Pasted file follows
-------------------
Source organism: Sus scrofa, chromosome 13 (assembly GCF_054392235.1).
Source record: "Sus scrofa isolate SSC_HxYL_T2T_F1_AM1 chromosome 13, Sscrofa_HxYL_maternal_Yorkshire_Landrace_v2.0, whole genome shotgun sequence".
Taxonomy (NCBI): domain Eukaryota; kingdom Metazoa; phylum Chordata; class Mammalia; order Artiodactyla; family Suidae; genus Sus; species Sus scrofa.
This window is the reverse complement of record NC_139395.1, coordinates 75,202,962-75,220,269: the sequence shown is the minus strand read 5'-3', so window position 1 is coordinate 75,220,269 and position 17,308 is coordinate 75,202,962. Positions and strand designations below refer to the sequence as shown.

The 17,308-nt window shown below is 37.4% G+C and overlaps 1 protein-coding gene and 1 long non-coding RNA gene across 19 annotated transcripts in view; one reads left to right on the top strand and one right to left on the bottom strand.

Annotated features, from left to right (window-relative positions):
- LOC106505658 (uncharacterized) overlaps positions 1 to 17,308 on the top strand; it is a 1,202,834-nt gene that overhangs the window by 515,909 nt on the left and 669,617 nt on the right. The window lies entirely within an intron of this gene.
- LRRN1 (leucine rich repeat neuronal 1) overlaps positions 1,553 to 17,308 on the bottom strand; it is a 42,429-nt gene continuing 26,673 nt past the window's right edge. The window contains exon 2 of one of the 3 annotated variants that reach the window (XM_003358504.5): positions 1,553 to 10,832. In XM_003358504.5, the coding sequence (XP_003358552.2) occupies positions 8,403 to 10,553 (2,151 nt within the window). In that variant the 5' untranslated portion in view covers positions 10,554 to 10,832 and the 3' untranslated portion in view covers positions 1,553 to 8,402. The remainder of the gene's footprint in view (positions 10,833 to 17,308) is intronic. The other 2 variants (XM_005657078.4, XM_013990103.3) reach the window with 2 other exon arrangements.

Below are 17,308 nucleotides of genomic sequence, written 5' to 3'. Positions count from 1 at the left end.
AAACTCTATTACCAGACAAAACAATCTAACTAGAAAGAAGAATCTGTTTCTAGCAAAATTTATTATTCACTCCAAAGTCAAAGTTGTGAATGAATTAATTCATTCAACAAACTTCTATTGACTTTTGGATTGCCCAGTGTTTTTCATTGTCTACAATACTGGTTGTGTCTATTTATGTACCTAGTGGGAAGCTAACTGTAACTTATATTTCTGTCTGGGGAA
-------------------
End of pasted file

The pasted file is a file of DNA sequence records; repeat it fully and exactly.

Source organism: Sus scrofa, chromosome 13 (assembly GCF_054392235.1).
Source record: "Sus scrofa isolate SSC_HxYL_T2T_F1_AM1 chromosome 13, Sscrofa_HxYL_maternal_Yorkshire_Landrace_v2.0, whole genome shotgun sequence".
Taxonomy (NCBI): domain Eukaryota; kingdom Metazoa; phylum Chordata; class Mammalia; order Artiodactyla; family Suidae; genus Sus; species Sus scrofa.
This window is the reverse complement of record NC_139395.1, coordinates 75,202,962-75,220,269: the sequence shown is the minus strand read 5'-3', so window position 1 is coordinate 75,220,269 and position 17,308 is coordinate 75,202,962. Positions and strand designations below refer to the sequence as shown.

The 17,308-nt window shown below is 37.4% G+C and overlaps 1 protein-coding gene and 1 long non-coding RNA gene across 19 annotated transcripts in view; one reads left to right on the top strand and one right to left on the bottom strand.

Annotated features, from left to right (window-relative positions):
- LOC106505658 (uncharacterized) overlaps positions 1 to 17,308 on the top strand; it is a 1,202,834-nt gene that overhangs the window by 515,909 nt on the left and 669,617 nt on the right. The window lies entirely within an intron of this gene.
- LRRN1 (leucine rich repeat neuronal 1) overlaps positions 1,553 to 17,308 on the bottom strand; it is a 42,429-nt gene continuing 26,673 nt past the window's right edge. The window contains exon 2 of one of the 3 annotated variants that reach the window (XM_003358504.5): positions 1,553 to 10,832. In XM_003358504.5, the coding sequence (XP_003358552.2) occupies positions 8,403 to 10,553 (2,151 nt within the window). In that variant the 5' untranslated portion in view covers positions 10,554 to 10,832 and the 3' untranslated portion in view covers positions 1,553 to 8,402. The remainder of the gene's footprint in view (positions 10,833 to 17,308) is intronic. The other 2 variants (XM_005657078.4, XM_013990103.3) reach the window with 2 other exon arrangements.

Below are 17,308 nucleotides of genomic sequence, written 5' to 3'. Positions count from 1 at the left end.
AAACTCTATTACCAGACAAAACAATCTAACTAGAAAGAAGAATCTGTTTCTAGCAAAATTTATTATTCACTCCAAAGTCAAAGTTGTGAATGAATTAATTCATTCAACAAACTTCTATTGACTTTTGGATTGCCCAGTGTTTTTCATTGTCTACAATACTGGTTGTGTCTATTTATGTACCTAGTGGGAAGCTAACTGTAACTTATATTTCTGTCTGGGGAA